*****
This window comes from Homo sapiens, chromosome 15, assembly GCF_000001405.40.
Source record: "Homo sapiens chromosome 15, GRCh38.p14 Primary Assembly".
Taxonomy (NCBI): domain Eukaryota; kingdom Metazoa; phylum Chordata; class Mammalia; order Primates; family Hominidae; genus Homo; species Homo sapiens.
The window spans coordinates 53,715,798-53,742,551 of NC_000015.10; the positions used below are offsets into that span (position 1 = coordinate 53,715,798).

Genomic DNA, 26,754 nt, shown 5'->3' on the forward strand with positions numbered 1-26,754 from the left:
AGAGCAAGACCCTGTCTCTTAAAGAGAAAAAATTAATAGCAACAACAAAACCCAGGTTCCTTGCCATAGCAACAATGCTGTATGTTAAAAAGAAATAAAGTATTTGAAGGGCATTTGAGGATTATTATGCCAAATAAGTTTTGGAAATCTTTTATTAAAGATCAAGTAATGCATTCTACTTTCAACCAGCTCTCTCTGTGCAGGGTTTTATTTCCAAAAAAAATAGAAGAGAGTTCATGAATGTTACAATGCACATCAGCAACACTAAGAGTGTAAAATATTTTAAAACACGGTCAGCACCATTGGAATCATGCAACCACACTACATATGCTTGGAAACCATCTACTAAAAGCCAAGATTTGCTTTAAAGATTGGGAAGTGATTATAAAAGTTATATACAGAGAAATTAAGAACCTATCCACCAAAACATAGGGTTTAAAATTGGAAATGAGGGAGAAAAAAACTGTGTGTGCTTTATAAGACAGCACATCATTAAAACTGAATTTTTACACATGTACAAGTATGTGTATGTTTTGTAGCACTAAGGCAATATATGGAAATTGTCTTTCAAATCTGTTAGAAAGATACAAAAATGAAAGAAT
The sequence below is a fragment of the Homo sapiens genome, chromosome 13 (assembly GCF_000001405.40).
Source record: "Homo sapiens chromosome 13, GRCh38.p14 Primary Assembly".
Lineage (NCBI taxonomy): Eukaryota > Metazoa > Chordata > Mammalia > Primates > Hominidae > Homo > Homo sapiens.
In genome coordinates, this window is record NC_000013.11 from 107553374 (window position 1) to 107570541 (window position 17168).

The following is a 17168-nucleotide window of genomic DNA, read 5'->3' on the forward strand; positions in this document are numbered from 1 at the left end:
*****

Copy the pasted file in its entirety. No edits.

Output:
This window comes from Homo sapiens, chromosome 15, assembly GCF_000001405.40.
Source record: "Homo sapiens chromosome 15, GRCh38.p14 Primary Assembly".
Taxonomy (NCBI): domain Eukaryota; kingdom Metazoa; phylum Chordata; class Mammalia; order Primates; family Hominidae; genus Homo; species Homo sapiens.
The window spans coordinates 53,715,798-53,742,551 of NC_000015.10; the positions used below are offsets into that span (position 1 = coordinate 53,715,798).

Genomic DNA, 26,754 nt, shown 5'->3' on the forward strand with positions numbered 1-26,754 from the left:
AGAGCAAGACCCTGTCTCTTAAAGAGAAAAAATTAATAGCAACAACAAAACCCAGGTTCCTTGCCATAGCAACAATGCTGTATGTTAAAAAGAAATAAAGTATTTGAAGGGCATTTGAGGATTATTATGCCAAATAAGTTTTGGAAATCTTTTATTAAAGATCAAGTAATGCATTCTACTTTCAACCAGCTCTCTCTGTGCAGGGTTTTATTTCCAAAAAAAATAGAAGAGAGTTCATGAATGTTACAATGCACATCAGCAACACTAAGAGTGTAAAATATTTTAAAACACGGTCAGCACCATTGGAATCATGCAACCACACTACATATGCTTGGAAACCATCTACTAAAAGCCAAGATTTGCTTTAAAGATTGGGAAGTGATTATAAAAGTTATATACAGAGAAATTAAGAACCTATCCACCAAAACATAGGGTTTAAAATTGGAAATGAGGGAGAAAAAAACTGTGTGTGCTTTATAAGACAGCACATCATTAAAACTGAATTTTTACACATGTACAAGTATGTGTATGTTTTGTAGCACTAAGGCAATATATGGAAATTGTCTTTCAAATCTGTTAGAAAGATACAAAAATGAAAGAAT
The sequence below is a fragment of the Homo sapiens genome, chromosome 13 (assembly GCF_000001405.40).
Source record: "Homo sapiens chromosome 13, GRCh38.p14 Primary Assembly".
Lineage (NCBI taxonomy): Eukaryota > Metazoa > Chordata > Mammalia > Primates > Hominidae > Homo > Homo sapiens.
In genome coordinates, this window is record NC_000013.11 from 107553374 (window position 1) to 107570541 (window position 17168).

The following is a 17168-nucleotide window of genomic DNA, read 5'->3' on the forward strand; positions in this document are numbered from 1 at the left end: